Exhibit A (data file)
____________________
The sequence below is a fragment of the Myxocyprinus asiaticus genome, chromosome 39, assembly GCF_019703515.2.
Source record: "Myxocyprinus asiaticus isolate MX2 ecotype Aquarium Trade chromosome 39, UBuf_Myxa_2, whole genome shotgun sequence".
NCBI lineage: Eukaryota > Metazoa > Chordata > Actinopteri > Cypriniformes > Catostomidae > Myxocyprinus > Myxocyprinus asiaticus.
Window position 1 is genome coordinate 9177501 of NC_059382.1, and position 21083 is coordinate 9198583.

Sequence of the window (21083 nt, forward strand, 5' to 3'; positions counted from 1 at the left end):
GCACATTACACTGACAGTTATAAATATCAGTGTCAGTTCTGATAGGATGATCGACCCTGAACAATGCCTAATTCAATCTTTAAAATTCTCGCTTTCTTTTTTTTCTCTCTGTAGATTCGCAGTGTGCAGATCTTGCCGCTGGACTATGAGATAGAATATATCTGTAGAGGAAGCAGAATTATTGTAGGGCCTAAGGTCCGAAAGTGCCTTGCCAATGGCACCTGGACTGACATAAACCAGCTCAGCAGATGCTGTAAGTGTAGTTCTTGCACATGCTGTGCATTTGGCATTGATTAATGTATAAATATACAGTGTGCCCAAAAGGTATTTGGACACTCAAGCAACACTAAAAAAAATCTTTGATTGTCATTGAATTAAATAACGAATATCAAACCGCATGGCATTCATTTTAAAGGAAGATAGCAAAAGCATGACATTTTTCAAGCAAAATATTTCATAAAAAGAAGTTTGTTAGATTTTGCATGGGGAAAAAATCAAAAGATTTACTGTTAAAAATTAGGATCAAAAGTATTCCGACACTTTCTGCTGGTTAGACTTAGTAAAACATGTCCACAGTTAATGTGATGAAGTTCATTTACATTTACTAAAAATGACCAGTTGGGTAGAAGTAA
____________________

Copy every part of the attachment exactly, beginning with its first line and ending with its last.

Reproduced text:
The sequence below is a fragment of the Myxocyprinus asiaticus genome, chromosome 39, assembly GCF_019703515.2.
Source record: "Myxocyprinus asiaticus isolate MX2 ecotype Aquarium Trade chromosome 39, UBuf_Myxa_2, whole genome shotgun sequence".
NCBI lineage: Eukaryota > Metazoa > Chordata > Actinopteri > Cypriniformes > Catostomidae > Myxocyprinus > Myxocyprinus asiaticus.
Window position 1 is genome coordinate 9177501 of NC_059382.1, and position 21083 is coordinate 9198583.

Sequence of the window (21083 nt, forward strand, 5' to 3'; positions counted from 1 at the left end):
GCACATTACACTGACAGTTATAAATATCAGTGTCAGTTCTGATAGGATGATCGACCCTGAACAATGCCTAATTCAATCTTTAAAATTCTCGCTTTCTTTTTTTTCTCTCTGTAGATTCGCAGTGTGCAGATCTTGCCGCTGGACTATGAGATAGAATATATCTGTAGAGGAAGCAGAATTATTGTAGGGCCTAAGGTCCGAAAGTGCCTTGCCAATGGCACCTGGACTGACATAAACCAGCTCAGCAGATGCTGTAAGTGTAGTTCTTGCACATGCTGTGCATTTGGCATTGATTAATGTATAAATATACAGTGTGCCCAAAAGGTATTTGGACACTCAAGCAACACTAAAAAAAATCTTTGATTGTCATTGAATTAAATAACGAATATCAAACCGCATGGCATTCATTTTAAAGGAAGATAGCAAAAGCATGACATTTTTCAAGCAAAATATTTCATAAAAAGAAGTTTGTTAGATTTTGCATGGGGAAAAAATCAAAAGATTTACTGTTAAAAATTAGGATCAAAAGTATTCCGACACTTTCTGCTGGTTAGACTTAGTAAAACATGTCCACAGTTAATGTGATGAAGTTCATTTACATTTACTAAAAATGACCAGTTGGGTAGAAGTAA